Wednesday, August 31, 2005

Hurricane recovery: Day 3

Debra Peters (left) and Connie Stephens (right) hug and cry in Covington, La. on Wednesday, August 31, 2005. Both had worked for the Parish Clerk of Court office for St. Tammany. It was the first time either had seen any of their coworkers since Hurricane Katrina hit earlier this week.

Photos by Mark M. Hancock / © The Beaumont Enterprise

Retired firefighter James Hannan, a volunteer with the Beaumont Red Cross, wipes away sweat as he arranges emergency relief truck in Covington, La.

(above and below) Retired nurse Shirley Castloo (right), a volunteer with the Beaumont Red Cross, rations emergency relief to residents in Covington, La.

A car tries to navigate a maze of fallen trees and powerlines in a Covington, La. neighborhood. This neighborhood had already been initially cleared to allow emergency vehicles enough access. Most areas remained completely blocked by fallen trees and powerlines.

Cars are turned away at the Causeway Toll Bridge into New Orleans. Only local residents, emergency workers and some credentialed media are permitted onto Highway 22.

Homeowner Ben Begley uses a gasoline-powered leaf blower to remove debris from his roof in Mandeville, La. In addition to the smiley face, a boarded window reads, "Go Away 'K'."

(above) Trucks take turns passing under dangling trees and power lines along Highway 22 in Southeast Louisiana.

(left) CLECO crews repair power lines along Highway 22 in Louisiana.

Tuesday, August 30, 2005

Entergy restores power

Southeast Texas Entergy repair crews rushed to Baton Rouge to help residents after Hurricane Katrina ripped down trees and power lines. The crews expect to be in Southeast Louisiana for many months before they can restore power to all the areas affected by the storm.

Service vehicles stage in the parking lot of the Mall of Louisiana before workers begin to restore power to parts of Baton Rouge, La. on Tuesday, August 30, 2005.

Photos by Mark M. Hancock / © The Beaumont Enterprise

(above and below) Entergy workers from Southeast Texas listen to a safety briefing in the parking lot of the Mall of Louisiana before they begin to restore power to parts of Baton Rouge, La.

Southeast Texas Entergy workers study maps of power lines in the parking lot of the Mall of Louisiana before they begin to restore power to parts of Baton Rouge, La.

Silsbee utility foreman Sloan Holland of Sour Lake listens to the concerns of his crew in the parking lot of the Mall of Louisiana before they begin to restore power to parts of Baton Rouge, La.

(right) Bob Rackley (left) and his grandson Houston Howell, 12, (right) remove fallen limbs from two Live Oak trees in Baton Rouge, La. Hurricane Katrina knocked limbs loose from the two trees, which are both certified as more than 250 years old. Rackley is originally from Nederland.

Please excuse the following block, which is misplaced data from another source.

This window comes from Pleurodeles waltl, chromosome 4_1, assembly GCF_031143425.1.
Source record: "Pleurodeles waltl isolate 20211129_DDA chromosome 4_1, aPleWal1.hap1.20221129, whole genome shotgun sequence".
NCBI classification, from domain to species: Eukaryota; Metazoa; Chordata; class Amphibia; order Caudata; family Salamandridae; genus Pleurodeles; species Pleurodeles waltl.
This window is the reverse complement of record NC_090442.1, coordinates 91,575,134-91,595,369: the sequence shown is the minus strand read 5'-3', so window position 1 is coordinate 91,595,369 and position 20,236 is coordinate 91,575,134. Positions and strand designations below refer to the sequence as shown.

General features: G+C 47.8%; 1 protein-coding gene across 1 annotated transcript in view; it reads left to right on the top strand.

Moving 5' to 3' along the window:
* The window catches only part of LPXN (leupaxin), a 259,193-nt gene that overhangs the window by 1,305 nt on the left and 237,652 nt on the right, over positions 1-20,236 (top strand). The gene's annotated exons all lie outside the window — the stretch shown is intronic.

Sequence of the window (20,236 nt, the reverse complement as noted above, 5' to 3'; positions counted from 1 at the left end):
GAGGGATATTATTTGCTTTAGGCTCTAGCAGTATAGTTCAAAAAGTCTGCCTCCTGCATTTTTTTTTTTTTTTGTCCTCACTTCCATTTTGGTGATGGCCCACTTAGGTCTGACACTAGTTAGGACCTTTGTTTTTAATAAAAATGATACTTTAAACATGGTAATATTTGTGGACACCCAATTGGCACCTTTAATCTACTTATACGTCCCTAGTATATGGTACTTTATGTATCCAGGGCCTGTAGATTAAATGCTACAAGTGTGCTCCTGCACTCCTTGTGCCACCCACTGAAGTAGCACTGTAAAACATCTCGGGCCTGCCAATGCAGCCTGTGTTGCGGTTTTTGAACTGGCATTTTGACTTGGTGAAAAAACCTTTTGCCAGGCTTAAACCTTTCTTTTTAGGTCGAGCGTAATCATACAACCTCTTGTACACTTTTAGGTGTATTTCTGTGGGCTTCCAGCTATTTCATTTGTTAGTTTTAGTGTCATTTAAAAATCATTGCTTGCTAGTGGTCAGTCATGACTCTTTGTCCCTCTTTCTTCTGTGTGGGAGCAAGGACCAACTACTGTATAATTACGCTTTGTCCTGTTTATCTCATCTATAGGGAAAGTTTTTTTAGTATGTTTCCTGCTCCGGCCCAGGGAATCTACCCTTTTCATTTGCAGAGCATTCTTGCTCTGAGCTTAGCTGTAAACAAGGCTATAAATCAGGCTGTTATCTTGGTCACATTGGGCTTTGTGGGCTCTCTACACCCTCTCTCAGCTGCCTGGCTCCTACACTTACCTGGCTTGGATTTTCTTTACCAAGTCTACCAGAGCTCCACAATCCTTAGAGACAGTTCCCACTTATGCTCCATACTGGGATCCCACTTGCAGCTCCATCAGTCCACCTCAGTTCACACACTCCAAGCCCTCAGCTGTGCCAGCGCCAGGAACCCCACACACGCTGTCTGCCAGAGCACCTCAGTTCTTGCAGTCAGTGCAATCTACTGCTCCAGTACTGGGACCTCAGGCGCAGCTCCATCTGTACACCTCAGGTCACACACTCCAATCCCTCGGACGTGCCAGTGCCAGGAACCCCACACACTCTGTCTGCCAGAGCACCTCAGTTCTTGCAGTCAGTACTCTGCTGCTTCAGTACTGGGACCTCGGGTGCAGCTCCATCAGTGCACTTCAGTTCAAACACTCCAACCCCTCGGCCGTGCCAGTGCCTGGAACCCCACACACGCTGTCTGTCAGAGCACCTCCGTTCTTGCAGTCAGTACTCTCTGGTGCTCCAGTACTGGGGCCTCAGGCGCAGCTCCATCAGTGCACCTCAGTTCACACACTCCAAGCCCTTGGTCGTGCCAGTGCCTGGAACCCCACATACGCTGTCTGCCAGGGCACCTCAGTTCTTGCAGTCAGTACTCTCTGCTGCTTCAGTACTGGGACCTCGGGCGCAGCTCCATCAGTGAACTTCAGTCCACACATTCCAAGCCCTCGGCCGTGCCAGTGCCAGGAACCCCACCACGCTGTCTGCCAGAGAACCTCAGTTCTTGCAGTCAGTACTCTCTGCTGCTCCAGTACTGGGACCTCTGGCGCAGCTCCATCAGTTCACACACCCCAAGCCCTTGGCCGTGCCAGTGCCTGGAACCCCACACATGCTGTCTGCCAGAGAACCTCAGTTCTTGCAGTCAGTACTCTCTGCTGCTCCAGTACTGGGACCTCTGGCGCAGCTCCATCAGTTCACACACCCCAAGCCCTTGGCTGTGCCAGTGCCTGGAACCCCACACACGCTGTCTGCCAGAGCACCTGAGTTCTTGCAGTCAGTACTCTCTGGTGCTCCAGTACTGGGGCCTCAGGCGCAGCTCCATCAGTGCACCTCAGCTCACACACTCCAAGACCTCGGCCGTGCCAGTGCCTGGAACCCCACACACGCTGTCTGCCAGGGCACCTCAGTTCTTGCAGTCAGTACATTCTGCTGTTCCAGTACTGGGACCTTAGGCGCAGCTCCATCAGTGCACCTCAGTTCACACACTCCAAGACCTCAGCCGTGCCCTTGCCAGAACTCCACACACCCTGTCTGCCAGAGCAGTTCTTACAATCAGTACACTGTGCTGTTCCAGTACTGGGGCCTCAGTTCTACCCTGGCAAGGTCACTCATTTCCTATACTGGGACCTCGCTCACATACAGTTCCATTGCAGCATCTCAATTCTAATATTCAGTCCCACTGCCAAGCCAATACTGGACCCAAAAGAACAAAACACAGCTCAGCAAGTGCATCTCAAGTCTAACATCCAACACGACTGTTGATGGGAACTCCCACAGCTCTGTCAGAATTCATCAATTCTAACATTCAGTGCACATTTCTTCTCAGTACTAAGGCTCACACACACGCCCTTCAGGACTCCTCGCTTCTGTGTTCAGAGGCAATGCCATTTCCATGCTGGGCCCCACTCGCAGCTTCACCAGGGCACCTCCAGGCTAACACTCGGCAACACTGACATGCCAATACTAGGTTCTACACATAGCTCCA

Southeast Texas Entergy crewmember Casey McIntyre of Vidor makes Lone Star decals out of electrical tape on trucks as the crew waits for poles to arrive so they can restore power in Baton Rouge, La.

A decal reminds Entergy crews from Southeast Texas about the dangers they face as they restore power.

(left) Raymond Sanders of Daisetta and Jonathan "Podunk" Simon of Orange with Entergy secure a power line to a new pole as they work to restore power.

(below) Entergy lineman Jonathan "Podunk" Simon of Orange works to restore power in Baton Rouge, La.

(left) A sport utility vehicle from Florida moves down a street where trees have fallen over powerlines in Baton Rouge, La. after Hurricane Katrina.

Energy crews began work in Baton Rouge to get power to the most folks possible. They plan to work their way toward more severely damaged areas.

However, the process will take a long time and is hindered by the large volume and size of trees in area, which is densely wooded. Cutting crews were clearing roads of trees near major power lines to assist the energy crews.

Monday, August 29, 2005

Bathed in light

Amber Tezeno, a freshman education major, unwinds in the Setzer Center during the first day of classes at Lamar University in Beaumont on Wednesday, August 24, 2005.

Mark M. Hancock / © The Beaumont Enterprise

I had time to work this assignment and follow light. I love when I can look for strong, natural light. However, it's rare news PJs to have time to look for light because we are governed by deadlines and assignment times (which often overlap).

When time is critical, we get the best shot we can with whatever is available. Sometimes we're lucky and get nice light, but more often it's a combination of available light and color-balanced flash.

Also, while shooting at Lamar, I found myself feeling somewhat out of place. Frequently, I blend in and do just fine. But on this one day, it was obvious I wasn't part of the crowd.